Advocates see family farms to achieve food security

Oct. 16, 2014

DAVAO CITY – Advocates of organic farming believe that sustaining family farms can help achieve food security.

Ann Fuertes, member of Go Organic Davao City said Thursday that “in developing regions like Africa and Asia, around 500 million small family farms are responsible for 80 percent of all food production.”

“These family farms practice the simplest methods of organic farming and are able to produce safe, nutritious and affordable food for their communities unlike food harvested from corporate plantations which use toxic pesticides and are mainly for export,” she said.

According to GODC family farming “includes all family-based agricultural activities and is linked to several areas of rural development.  It is a means of organizing agricultural forestry, fisheries, pastoral and aquaculture productions which is managed and operated by a family and predominantly reliant on family labor.”

The group highlighted this issue as the world celebrates World Food Day this month.

The global theme for this year’s celebration is “Family Farming: Feeding the World, Caring for the Earth.”

However, the Magsasaka at Siyentipiko para sa Pag-unlad ng Agrikultura (MASIPAG) warns of expansion of corporate plantations as the cause of the decrease of family farming practice worldwide.

“Farming is becoming rapidly concentrated in the hands of wealthy elites and transnational agri-corporations,” said MASIPAG Mindanao Advocacy Officer, Geonathan Barro.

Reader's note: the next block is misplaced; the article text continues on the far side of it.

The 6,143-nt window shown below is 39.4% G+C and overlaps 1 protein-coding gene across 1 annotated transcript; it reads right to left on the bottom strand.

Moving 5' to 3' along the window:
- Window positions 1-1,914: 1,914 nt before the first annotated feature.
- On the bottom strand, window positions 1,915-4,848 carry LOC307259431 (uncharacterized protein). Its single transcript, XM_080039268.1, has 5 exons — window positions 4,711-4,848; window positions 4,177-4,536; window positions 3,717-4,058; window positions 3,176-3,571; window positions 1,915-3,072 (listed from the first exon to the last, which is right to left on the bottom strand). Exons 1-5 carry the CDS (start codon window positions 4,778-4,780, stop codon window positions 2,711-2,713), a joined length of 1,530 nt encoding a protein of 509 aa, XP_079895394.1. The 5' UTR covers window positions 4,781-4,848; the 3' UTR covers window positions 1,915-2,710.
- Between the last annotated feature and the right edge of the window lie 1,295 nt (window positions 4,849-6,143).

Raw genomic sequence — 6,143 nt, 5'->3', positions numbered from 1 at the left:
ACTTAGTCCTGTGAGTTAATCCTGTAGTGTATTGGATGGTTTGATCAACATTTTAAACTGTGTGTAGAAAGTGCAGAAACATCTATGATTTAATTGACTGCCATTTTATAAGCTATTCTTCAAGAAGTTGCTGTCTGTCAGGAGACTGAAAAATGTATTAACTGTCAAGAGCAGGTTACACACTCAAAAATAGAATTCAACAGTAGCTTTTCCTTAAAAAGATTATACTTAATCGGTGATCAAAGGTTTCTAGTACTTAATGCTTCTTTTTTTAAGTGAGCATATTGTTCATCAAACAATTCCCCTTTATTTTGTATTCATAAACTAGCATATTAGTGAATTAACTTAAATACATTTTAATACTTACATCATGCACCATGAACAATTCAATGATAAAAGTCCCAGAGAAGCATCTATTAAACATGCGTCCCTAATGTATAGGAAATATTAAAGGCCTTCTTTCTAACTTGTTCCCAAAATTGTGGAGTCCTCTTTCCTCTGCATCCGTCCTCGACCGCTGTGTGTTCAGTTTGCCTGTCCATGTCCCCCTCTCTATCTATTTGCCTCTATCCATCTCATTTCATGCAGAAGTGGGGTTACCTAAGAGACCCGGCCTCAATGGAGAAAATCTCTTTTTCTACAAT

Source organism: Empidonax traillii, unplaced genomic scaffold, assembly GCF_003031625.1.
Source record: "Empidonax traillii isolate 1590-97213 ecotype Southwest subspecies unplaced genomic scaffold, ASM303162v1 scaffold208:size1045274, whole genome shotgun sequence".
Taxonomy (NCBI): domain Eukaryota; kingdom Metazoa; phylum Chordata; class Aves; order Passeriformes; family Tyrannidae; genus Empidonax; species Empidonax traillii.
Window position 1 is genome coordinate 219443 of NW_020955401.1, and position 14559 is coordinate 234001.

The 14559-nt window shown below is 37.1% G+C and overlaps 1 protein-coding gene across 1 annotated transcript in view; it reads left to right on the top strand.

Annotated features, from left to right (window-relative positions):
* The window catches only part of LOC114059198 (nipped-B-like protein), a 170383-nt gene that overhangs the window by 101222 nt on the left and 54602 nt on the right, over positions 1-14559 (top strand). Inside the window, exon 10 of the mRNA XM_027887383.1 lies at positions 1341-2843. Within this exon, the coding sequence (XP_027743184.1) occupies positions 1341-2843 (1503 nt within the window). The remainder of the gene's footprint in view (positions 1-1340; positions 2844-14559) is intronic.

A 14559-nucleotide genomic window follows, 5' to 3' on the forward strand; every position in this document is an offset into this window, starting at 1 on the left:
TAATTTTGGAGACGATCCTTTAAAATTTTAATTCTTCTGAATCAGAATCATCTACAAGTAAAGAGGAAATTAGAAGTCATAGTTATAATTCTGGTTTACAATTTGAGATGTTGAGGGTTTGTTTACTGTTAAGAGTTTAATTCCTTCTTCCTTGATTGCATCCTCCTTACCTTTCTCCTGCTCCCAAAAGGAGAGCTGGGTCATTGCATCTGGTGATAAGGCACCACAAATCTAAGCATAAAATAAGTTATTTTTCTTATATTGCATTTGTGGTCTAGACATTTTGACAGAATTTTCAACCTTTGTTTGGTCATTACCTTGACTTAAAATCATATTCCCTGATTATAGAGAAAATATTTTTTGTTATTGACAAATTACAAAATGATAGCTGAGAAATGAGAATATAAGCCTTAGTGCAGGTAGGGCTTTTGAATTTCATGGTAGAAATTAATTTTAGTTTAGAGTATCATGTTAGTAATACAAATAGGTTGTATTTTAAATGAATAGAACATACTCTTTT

Barro said that the expansion of plantations eats up small family farms and “forces farmers to adopt unsafe technologies like genetically modified crops and toxic pesticides.”

“Instead of sustainable family farming plots, we have monocrop plantations on palm oil and BT corn. If this trend continues, we may see a decline in the capability of communities to feed themselves,” he said.

In a statement released Thursday by the Asia Pacific Network for Food Sovereignty (APNFS), the group said that “family farmers need to have wider access to land and natural resources, technology and extension services including specialized education and finance.”

APNFS also said that land redistribution “is a necessary foundation for the  transformation of small farmers to become leaders in agricultural growth and rural development, eventually increasing domestic demand, and consequently triggering agricultural industrialization.”

GODC and MASIPAG has partnered with the Davao City Technical Committee on Organic Agriculture for this year’s World Food Day.

A forum will be held tomorrow (October 17) at the City Council building to promote the best practices in family farming. (


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